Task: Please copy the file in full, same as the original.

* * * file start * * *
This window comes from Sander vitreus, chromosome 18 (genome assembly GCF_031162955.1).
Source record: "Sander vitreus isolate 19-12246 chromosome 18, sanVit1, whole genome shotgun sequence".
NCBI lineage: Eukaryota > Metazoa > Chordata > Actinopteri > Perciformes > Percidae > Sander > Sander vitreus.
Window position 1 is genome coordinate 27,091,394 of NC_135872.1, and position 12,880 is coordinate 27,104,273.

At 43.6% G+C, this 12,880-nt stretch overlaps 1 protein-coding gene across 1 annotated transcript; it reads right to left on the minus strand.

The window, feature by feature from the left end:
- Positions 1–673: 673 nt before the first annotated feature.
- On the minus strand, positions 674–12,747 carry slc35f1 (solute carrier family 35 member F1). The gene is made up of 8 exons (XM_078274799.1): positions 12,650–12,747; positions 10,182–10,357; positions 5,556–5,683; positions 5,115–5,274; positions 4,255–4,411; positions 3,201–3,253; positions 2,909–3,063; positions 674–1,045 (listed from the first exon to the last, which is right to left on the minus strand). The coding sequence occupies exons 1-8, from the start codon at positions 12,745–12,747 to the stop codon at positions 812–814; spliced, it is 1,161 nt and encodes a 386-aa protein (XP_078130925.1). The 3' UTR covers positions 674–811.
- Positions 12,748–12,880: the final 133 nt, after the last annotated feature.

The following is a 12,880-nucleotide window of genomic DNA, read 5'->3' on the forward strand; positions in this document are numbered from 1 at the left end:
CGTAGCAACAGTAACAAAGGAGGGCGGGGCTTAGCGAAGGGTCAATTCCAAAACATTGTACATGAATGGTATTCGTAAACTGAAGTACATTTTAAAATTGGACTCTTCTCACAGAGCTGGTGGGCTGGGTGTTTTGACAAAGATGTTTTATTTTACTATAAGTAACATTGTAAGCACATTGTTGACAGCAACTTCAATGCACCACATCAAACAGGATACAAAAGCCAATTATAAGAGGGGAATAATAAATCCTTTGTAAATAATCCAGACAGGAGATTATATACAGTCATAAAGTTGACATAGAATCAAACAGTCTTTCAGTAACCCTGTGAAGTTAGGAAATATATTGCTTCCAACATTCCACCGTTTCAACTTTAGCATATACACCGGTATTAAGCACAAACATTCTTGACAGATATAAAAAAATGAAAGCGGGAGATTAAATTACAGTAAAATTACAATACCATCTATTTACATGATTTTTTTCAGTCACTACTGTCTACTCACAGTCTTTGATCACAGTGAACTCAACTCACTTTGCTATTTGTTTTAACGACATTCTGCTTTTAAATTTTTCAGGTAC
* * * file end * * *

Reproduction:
This window comes from Sander vitreus, chromosome 18 (genome assembly GCF_031162955.1).
Source record: "Sander vitreus isolate 19-12246 chromosome 18, sanVit1, whole genome shotgun sequence".
NCBI lineage: Eukaryota > Metazoa > Chordata > Actinopteri > Perciformes > Percidae > Sander > Sander vitreus.
Window position 1 is genome coordinate 27,091,394 of NC_135872.1, and position 12,880 is coordinate 27,104,273.

At 43.6% G+C, this 12,880-nt stretch overlaps 1 protein-coding gene across 1 annotated transcript; it reads right to left on the minus strand.

The window, feature by feature from the left end:
- Positions 1–673: 673 nt before the first annotated feature.
- On the minus strand, positions 674–12,747 carry slc35f1 (solute carrier family 35 member F1). The gene is made up of 8 exons (XM_078274799.1): positions 12,650–12,747; positions 10,182–10,357; positions 5,556–5,683; positions 5,115–5,274; positions 4,255–4,411; positions 3,201–3,253; positions 2,909–3,063; positions 674–1,045 (listed from the first exon to the last, which is right to left on the minus strand). The coding sequence occupies exons 1-8, from the start codon at positions 12,745–12,747 to the stop codon at positions 812–814; spliced, it is 1,161 nt and encodes a 386-aa protein (XP_078130925.1). The 3' UTR covers positions 674–811.
- Positions 12,748–12,880: the final 133 nt, after the last annotated feature.

The following is a 12,880-nucleotide window of genomic DNA, read 5'->3' on the forward strand; positions in this document are numbered from 1 at the left end:
CGTAGCAACAGTAACAAAGGAGGGCGGGGCTTAGCGAAGGGTCAATTCCAAAACATTGTACATGAATGGTATTCGTAAACTGAAGTACATTTTAAAATTGGACTCTTCTCACAGAGCTGGTGGGCTGGGTGTTTTGACAAAGATGTTTTATTTTACTATAAGTAACATTGTAAGCACATTGTTGACAGCAACTTCAATGCACCACATCAAACAGGATACAAAAGCCAATTATAAGAGGGGAATAATAAATCCTTTGTAAATAATCCAGACAGGAGATTATATACAGTCATAAAGTTGACATAGAATCAAACAGTCTTTCAGTAACCCTGTGAAGTTAGGAAATATATTGCTTCCAACATTCCACCGTTTCAACTTTAGCATATACACCGGTATTAAGCACAAACATTCTTGACAGATATAAAAAAATGAAAGCGGGAGATTAAATTACAGTAAAATTACAATACCATCTATTTACATGATTTTTTTCAGTCACTACTGTCTACTCACAGTCTTTGATCACAGTGAACTCAACTCACTTTGCTATTTGTTTTAACGACATTCTGCTTTTAAATTTTTCAGGTAC